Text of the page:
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December 19, 2004

Mercury Interactive approaches ‘critical growth year’

Next year will be critical for Mercury Interactive in breaking through the industry's magical $1 billion revenue barrier and moving closer to achieving its goal of becoming one of the world's five largest software companies, according to chief marketing officer (CMO) Christopher Lochhead. Gavin Clarke reports...

By CBR Staff Writer

Mr Lochhead told ComputerWire that Mercury has invested $450 million in products, people and partnerships in the last 24 months to grow its portfolio and geographic presence.

Money was spent on internal Research and Development (R&D), acquisitions including Appilog in May and Kintana during 2003, and channel partnerships with companies including Accenture and Wipro Technologies.

We want to break though the $1 billion barrier… our goal of top five means 2005 is a critical growth year [for us], Mr Lochhead said.

By the end of 2005, Mercury aims to have extended its product line around application performance optimization and IT governance, expanded its channel, and increased its presence in central Europe, Asia Pacific and Japan. We will have taken a material step forward to becoming a top five software company, Mr Lochhead said.

According to Mr Lochhead, Mercury set itself the target of top five in February 2002 and this month appointed president and Chief Operating Officer (COO) Tony Zingale to help achieve that goal. Mercury’s plan is to reach top five within the next three to five years.

The top five is populated by Microsoft, Oracle, SAP, Computer Associates International, and SunGuard Data Systems, whose individual annual sales growth ranges between 7.2% and 14.4%. Mercury’s latest figures showed 30% annual growth.

According to Mr Lochhead, Mercury sees opportunity for growth in a number of areas. One is through customer demand for the company’s self-styled Business Technology Optimization (BTO) products, which help customers’ troubleshoot and tune performance of their business applications.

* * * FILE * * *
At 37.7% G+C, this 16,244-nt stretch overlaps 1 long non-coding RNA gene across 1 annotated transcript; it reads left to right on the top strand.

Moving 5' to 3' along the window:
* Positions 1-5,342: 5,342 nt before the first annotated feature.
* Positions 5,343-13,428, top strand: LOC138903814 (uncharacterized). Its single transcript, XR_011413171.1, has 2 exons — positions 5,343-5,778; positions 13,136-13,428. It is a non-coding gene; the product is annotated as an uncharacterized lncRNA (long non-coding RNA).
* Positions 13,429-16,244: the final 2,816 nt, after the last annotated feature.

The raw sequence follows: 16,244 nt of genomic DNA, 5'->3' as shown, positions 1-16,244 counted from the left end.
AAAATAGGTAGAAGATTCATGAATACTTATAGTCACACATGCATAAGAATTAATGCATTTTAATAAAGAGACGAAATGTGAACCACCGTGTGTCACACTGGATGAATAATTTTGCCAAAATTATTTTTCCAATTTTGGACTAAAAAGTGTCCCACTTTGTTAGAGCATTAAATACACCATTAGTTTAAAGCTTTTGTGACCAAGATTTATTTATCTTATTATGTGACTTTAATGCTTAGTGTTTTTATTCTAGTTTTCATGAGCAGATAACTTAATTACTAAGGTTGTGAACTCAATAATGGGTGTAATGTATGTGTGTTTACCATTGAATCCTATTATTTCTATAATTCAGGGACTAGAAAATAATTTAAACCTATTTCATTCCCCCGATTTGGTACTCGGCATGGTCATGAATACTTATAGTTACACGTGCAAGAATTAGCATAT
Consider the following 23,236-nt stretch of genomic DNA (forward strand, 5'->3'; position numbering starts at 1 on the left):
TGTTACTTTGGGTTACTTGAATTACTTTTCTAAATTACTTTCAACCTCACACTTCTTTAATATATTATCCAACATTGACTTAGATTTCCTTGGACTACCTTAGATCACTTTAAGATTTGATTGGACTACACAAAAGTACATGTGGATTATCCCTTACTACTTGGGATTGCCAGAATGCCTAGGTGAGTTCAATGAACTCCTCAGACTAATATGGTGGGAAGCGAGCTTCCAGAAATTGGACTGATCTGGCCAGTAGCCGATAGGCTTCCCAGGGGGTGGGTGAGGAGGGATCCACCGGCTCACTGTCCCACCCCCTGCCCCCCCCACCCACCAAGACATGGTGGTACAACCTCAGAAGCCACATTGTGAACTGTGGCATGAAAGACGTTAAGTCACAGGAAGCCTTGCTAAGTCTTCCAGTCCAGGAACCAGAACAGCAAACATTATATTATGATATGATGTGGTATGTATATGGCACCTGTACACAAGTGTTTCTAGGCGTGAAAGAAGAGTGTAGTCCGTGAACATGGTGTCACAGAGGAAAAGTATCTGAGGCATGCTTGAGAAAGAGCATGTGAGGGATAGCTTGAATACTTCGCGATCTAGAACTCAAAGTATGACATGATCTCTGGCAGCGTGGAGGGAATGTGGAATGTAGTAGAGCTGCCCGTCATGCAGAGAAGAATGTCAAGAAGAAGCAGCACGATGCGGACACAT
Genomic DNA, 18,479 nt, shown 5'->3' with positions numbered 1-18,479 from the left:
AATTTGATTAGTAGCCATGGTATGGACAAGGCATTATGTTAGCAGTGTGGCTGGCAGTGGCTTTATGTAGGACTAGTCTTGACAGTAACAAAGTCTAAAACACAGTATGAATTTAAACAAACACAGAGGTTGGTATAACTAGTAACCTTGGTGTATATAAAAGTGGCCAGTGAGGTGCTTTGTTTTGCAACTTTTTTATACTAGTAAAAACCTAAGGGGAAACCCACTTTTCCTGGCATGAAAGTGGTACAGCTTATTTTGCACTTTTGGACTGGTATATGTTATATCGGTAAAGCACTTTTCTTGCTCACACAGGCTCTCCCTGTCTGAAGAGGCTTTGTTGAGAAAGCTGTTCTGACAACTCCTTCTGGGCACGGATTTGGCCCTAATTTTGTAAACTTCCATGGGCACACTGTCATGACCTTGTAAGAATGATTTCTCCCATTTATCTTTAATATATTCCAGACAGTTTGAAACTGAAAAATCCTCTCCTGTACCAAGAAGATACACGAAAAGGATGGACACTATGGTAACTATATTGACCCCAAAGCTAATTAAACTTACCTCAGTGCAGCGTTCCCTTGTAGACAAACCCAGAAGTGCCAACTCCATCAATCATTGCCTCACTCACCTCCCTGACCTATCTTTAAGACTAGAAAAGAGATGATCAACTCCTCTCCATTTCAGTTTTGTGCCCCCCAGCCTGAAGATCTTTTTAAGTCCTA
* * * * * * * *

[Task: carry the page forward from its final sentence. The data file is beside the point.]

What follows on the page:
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Mr Lochhead believes web services and Service Oriented Architectures (SOAs) will also mean more, not less, complexity – creating an opportunity for Mercury – as organizations attempt to develop composite applications and distributed applications that are capable of working with legacy client/server and mainframe systems.

Furthermore, Mr Lochhead expects increased interest in products from line-of-business managers as they attempt to gain greater insight into the performance of their company’s business applications. An emerging trend among Application Lifecycle Management (ALM) providers, like Mercury, is to provide dashboards for their products that serve-up statistics on the performance of applications.

A key driver in this has been increased regulation, with regulations like BASEL II in banking, for example, that have put increased accountability on chief financial officers (CFOs). Business managers like CFOs are increasingly relying on IT systems, like order processing, in order to hit their figures each quarter. If the system goes down late in the quarter, that’s not the CIO’s problem, the CFO gets fired. That’s why tolerance [for application failure] has gone to zero, Mr Lochhead said.

Over the last 14 to 16 months we have seen more and more biz people use our products, he added.

Mercury plans to capitalize on this next year, by adding functionality to other planning and portfolio management products that targets non-technical users, while also enhancing existing functionality. You will see us optimize business process testing and do more things that are specific to the needs of users, Mr Lochhead said.

Breaking the $1 billion revenue barrier is not simple though. Growing companies often require a shift in structure and philosophy to help stretch beyond the $1 billion figure, a fact learned by Mercury partner BEA Systems this year. BEA broke the $1 billion figure last year, but since then has seen sales, management and product restructuring against a backdrop of declining license revenue.

Mercury, though, believes it’s in a stronger position than BEA. Mr Lochhead pointed to pricing and competitive pressure in the application server market coupled with the bursting of the dot-com bubble as factors that causing BEA pain. Mercury, however, claims strong market share in application delivery and IT governance, while the market for these products is – according to Mr Lochhead – still growing.

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